Placemaking for Innovation

The rapid deployment of technologies like autonomous robotics, additive manufacturing, and generative AI, coupled with a surge in federal funding, has highlighted the importance of regional innovation ecosystems. Yet, placemaking’s role in connecting innovation assets, encouraging interactions, and enhancing collaboration is a critical piece of the puzzle that is often overlooked. This post explores two innovation hubs: North Carolina’s Research Triangle Park (RTP) and Pegasus Park in Dallas, Texas, to illustrate how placemaking strategies have adapted to succeed in today’s innovation environment.

Insights about both developments can be traced to TIP’s recent work on From Insights to Impact: Fostering Innovation Through Texas Higher Education, a statewide technology transfer and commercialization plan for the Texas Higher Education Coordinating Board. RTP was profiled in a qualitative analysis of state and institutional best practices that informed the recommendations. Stakeholder outreach for the plan engaged more than 400 individuals through statewide roundtables, including a session in Dallas at Pegasus Park.

Placemaking and Innovation: Then and Now

The advent of research parks in the 1950s leveraged high-performing scientific institutions to attract research and development (R&D) jobs. Originally devised to retain scientific and technological talent graduating from area research universities, over time placemaking strategies for these parks began to cater to the needs of job creators, namely large corporations. Early parks were centered on the corporate needs of R&D branches and the suburban lifestyle preferences of talent. Firms kept new ideas in-house to retain their market advantages, while workers valued living in single-family housing communities, geographically isolated from urban hustle and bustle.

Today, innovation is driven not only by large firms but also by startups seeking to disrupt existing markets through the adoption of products and services based on emergent technologies. This model relies on the venture capital industry as the primary source of financing for small, private, R&D focused firms. Because most new ventures fail, fund managers operate with the understanding that every deal should have the potential to represent the sole positive return on investment for an entire fund. Venture capital, therefore, incentivizes rapid growth. For startups, growth is heavily influenced by access to a network of investors, customers, talent, mentors, advisors, grantmakers, technical support providers, industry clusters, and other stakeholders. As a result, activating these networks by maximizing the density of industry-relevant actors and meaningful interactions has become an essential component of 21st century placemaking efforts for innovation.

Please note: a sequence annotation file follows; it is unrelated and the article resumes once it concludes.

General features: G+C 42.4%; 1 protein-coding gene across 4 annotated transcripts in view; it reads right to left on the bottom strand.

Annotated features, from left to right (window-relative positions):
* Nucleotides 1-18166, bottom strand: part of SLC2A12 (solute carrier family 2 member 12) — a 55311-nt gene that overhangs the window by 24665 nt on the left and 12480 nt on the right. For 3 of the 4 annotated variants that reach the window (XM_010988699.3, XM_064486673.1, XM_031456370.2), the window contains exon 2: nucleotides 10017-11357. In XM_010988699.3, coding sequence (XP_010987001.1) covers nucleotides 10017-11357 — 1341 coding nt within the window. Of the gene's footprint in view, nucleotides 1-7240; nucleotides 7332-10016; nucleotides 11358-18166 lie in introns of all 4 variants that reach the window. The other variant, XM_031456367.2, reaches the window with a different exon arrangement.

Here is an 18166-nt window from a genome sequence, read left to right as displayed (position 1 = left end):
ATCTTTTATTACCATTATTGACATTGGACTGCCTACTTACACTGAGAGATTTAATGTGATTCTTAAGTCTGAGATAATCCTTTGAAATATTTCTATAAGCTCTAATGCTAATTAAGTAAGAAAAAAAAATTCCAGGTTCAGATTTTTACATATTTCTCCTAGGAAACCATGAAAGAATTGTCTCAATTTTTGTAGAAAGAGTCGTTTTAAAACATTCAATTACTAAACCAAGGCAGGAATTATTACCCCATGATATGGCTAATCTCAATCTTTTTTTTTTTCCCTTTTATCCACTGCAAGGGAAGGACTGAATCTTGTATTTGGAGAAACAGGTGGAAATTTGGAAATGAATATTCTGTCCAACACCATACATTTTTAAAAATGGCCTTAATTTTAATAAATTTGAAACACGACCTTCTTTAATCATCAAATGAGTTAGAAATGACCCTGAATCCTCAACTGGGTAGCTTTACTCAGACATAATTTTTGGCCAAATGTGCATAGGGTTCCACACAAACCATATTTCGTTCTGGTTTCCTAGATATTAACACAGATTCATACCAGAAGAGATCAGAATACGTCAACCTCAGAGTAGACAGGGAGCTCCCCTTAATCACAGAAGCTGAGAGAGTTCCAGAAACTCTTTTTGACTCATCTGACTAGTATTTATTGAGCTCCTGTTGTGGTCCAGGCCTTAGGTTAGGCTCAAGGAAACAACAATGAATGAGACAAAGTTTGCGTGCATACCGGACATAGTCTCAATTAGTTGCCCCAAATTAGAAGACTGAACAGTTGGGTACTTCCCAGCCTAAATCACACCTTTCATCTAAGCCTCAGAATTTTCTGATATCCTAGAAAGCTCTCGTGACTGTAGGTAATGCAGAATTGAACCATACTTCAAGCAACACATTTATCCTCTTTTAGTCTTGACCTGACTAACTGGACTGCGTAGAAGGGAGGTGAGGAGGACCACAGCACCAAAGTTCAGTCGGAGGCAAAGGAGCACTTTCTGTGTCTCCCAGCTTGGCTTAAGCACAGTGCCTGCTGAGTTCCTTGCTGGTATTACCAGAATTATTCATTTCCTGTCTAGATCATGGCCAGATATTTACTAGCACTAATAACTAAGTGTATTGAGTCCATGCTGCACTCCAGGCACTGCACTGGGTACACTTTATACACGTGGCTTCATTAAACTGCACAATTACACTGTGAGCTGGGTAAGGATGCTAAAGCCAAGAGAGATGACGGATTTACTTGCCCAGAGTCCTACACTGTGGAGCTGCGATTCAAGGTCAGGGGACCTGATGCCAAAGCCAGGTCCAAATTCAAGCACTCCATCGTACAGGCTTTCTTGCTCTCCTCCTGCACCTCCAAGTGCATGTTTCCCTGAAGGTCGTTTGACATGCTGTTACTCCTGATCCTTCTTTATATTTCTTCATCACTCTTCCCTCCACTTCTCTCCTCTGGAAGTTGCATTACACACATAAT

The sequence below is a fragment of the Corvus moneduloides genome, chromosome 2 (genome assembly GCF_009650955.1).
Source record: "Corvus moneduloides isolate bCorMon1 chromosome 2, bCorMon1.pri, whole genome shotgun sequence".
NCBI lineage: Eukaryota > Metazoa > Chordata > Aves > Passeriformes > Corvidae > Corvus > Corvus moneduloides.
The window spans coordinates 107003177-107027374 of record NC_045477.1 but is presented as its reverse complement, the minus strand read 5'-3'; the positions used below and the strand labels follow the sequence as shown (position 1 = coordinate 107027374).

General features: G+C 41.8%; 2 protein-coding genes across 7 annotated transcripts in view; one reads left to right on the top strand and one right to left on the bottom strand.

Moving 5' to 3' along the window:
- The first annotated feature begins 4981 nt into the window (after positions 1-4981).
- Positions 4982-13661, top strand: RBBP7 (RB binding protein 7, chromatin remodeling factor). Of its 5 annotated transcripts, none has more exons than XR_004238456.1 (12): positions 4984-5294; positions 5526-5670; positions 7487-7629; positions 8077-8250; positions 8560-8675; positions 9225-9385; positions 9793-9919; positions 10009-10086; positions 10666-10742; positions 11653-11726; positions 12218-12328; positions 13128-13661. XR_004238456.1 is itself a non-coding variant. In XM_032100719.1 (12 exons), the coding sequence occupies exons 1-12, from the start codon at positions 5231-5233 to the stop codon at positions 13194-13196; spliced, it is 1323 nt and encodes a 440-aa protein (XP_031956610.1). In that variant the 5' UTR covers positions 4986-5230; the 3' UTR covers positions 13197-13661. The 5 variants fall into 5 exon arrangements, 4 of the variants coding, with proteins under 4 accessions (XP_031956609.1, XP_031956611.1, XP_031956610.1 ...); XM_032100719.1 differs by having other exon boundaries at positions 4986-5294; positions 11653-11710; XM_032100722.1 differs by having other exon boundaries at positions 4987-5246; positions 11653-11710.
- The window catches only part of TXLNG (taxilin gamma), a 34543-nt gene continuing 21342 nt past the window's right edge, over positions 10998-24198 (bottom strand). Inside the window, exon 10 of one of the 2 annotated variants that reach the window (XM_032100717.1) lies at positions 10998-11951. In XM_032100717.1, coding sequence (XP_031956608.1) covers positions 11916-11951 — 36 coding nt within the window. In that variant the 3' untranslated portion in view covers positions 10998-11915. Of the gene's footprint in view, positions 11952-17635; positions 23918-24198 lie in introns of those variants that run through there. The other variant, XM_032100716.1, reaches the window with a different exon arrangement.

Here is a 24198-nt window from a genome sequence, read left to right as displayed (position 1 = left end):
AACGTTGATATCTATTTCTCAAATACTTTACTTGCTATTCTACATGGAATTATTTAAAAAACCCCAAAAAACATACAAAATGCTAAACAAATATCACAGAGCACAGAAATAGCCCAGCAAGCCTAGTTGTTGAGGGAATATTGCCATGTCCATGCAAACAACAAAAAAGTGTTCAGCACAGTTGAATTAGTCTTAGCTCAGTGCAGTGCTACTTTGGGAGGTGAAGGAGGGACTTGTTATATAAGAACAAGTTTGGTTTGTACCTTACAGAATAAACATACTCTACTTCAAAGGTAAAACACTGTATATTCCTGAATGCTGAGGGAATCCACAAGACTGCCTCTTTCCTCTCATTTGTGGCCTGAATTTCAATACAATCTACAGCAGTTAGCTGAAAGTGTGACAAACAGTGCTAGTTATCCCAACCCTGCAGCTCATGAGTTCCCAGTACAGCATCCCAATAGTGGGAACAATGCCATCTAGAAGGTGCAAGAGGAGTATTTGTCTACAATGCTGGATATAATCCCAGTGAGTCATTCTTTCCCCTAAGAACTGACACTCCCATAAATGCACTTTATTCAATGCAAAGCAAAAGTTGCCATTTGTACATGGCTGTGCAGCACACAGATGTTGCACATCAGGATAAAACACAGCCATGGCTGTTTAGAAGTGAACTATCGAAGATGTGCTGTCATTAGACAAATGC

Because of the premium placed on facilitating stakeholder interactions—ranging from universities, startups, corporations, government, and investors—innovation districts are an increasingly popular approach to building innovation ecosystems. While the term ecosystem describes the relationships between these stakeholders, it does not suggest the physical clustering of stakeholders and assets achieved in a district. Innovation districts provide a useful placemaking framework by combining quality of place concepts with the resource density and sector diversity that venture-backed startup growth demands.[1] By concentrating assets in an identifiable and accessible area, innovation districts enable cross-sector collaborations, promote social connectivity, and foster knowledge spillovers.